Enlarge /. Amazon employees are protesting conditions at the company's sales facility in Staten Island on March 30, 2020.
Spencer Platt / Getty Images
New York Attorney General Letitia James was not impressed by Amazon's response to the coronavirus crisis.
"As we continue to investigate, the information available to us raises concerns that Amazon's health and safety measures in response to the COVID 19 pandemic are so inadequate that they may violate multiple provisions of the Occupational Health and Safety Act," he said James staff wrote in a letter dated April 22, which was first received by the National Public Radio.
The crisis has led to increasing demand for Amazon delivery services. Since Amazon has hired an additional 175,000 employees to fulfill orders, it has also been criticized for its security practices. Last month, several workers (Amazon counted 15, organizers claimed 60) protested in front of a huge Amazon fulfillment center on Staten Island. Amazon has also seen sporadic online protests in the past few weeks.
Staten Island protesters wanted their facility to be closed for thorough cleaning. Amazon workers have also called for universal paid sick leave and increased efforts to keep workers separate during working hours.
But Amazon says it does everything it can to protect its employees from the corona virus.
"We have made over 150 process updates – from improved cleaning and social distance measures to new measures like spraying disinfectants," spokeswoman Ars said by email. "We distributed personal protective equipment such as masks to our employees and carried out disinfection spray and temperature tests in our global operations."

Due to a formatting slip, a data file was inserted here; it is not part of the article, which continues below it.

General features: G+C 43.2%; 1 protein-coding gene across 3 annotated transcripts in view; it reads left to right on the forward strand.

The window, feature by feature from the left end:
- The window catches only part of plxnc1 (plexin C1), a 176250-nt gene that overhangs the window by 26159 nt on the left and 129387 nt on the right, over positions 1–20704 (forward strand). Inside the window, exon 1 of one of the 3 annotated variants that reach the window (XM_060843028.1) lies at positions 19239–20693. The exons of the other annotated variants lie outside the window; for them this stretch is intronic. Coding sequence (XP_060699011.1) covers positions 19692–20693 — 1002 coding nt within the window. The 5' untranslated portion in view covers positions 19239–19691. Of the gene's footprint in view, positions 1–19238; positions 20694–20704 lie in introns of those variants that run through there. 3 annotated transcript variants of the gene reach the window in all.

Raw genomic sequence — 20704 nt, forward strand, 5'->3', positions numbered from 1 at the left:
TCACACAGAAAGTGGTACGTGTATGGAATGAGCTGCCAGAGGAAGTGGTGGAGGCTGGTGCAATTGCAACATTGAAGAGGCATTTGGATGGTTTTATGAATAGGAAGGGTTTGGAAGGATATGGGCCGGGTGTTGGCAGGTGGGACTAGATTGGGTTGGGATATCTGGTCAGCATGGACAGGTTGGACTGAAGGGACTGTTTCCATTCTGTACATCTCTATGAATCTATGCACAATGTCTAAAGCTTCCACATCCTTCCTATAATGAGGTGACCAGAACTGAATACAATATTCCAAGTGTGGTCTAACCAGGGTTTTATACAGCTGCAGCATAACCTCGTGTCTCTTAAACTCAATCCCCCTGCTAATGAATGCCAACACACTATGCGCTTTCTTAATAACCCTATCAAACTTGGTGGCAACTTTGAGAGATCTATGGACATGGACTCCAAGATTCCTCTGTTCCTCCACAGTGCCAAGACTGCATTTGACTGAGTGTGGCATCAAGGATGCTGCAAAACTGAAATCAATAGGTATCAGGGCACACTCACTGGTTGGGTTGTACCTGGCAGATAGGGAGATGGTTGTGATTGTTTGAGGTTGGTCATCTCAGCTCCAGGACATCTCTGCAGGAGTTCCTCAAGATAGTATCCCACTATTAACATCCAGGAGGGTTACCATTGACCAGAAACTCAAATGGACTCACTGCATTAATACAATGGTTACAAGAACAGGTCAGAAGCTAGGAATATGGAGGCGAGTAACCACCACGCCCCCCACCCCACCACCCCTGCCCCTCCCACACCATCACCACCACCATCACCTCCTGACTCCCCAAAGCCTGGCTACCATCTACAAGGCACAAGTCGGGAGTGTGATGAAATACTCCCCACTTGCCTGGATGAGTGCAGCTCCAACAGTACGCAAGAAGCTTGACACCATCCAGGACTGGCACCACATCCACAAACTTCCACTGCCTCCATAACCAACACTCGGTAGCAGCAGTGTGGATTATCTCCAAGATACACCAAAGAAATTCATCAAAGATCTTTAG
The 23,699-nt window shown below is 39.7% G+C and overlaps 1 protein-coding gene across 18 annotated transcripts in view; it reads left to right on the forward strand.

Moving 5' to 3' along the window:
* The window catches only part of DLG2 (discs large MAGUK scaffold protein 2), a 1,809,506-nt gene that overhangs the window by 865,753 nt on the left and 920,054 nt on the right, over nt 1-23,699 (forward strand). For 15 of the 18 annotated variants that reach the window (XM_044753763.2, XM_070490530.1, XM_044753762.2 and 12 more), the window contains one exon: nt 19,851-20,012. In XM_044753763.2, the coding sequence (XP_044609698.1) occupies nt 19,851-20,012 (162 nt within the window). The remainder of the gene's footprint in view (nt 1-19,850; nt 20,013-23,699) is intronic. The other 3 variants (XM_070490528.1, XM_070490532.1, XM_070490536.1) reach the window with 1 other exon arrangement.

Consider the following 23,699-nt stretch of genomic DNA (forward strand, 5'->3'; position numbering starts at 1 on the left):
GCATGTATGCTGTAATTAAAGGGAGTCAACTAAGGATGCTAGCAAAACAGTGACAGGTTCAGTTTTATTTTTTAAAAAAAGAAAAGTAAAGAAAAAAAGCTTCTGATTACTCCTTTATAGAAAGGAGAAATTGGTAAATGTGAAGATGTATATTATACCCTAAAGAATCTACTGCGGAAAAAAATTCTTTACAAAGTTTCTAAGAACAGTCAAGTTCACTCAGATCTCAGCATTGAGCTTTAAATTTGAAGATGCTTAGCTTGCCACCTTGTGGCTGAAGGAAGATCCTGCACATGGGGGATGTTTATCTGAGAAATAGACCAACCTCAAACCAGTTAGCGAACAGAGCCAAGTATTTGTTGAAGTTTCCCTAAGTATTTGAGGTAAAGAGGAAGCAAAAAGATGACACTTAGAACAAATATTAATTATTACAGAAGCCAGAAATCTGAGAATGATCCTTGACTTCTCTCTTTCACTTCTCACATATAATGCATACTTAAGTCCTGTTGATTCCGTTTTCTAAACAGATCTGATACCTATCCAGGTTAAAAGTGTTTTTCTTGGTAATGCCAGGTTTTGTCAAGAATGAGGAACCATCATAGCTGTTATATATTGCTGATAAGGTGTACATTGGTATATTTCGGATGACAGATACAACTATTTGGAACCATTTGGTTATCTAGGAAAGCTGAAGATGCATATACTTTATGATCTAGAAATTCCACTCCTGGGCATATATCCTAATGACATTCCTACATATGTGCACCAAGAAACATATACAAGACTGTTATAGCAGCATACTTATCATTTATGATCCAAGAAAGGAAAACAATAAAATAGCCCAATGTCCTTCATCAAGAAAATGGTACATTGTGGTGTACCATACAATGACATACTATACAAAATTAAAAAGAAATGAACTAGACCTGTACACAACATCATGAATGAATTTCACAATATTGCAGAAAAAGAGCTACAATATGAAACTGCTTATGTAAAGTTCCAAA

"Many workers are afraid"
In their letter, New York officials also questioned Amazon's decision to fire Chris Smalls, one of the organizers of the protest against Staten Island. Smalls accused Amazon of taking revenge on him for his organizational efforts. Amazon insists that Smalls was fired for refusing an order to stay at home after contacting an infected colleague.
James' office writes that her results so far have "raised serious concerns that Amazon may have dismissed (Smalls) to silence his complaints and send an impending message to other employees that they are also concerned about health and safety issues Security concerns should be silent ".
"This office has learned that many workers are afraid to speak about their concerns after Mr. Smalls' employment ends," the letter added. "This is a particularly dangerous message to send during a pandemic when a daunting speech by workers about health and safety practices can literally be a matter of life and death."
But Amazon says it didn't go wrong.
"We did not terminate Mr. Smalls' appointment because of the organization of a 15-person protest," Amazon said in an email. "We quit his job because we put other people's health and safety at risk and he violated his terms of employment. Mr. Smalls received several warnings about violating the social distance policy."
According to Amazon, Smalls was instructed to stay at home 14 days after contacting a colleague who had COVID-19, and Smalls nevertheless came to work to lead the protest.
Whatever the reason for Smalls' termination, a leaked internal memo suggests that Amazon may have followed a deliberate strategy to make it the face of the workers organized at Amazon.
"He's not smart or articulate, and to the extent that the press wants to focus on us towards him, we're going to be in a much stronger PR position than just explaining for the umpteenth time how we're trying to to protect workers, "the general from Amazon's lawyer wrote.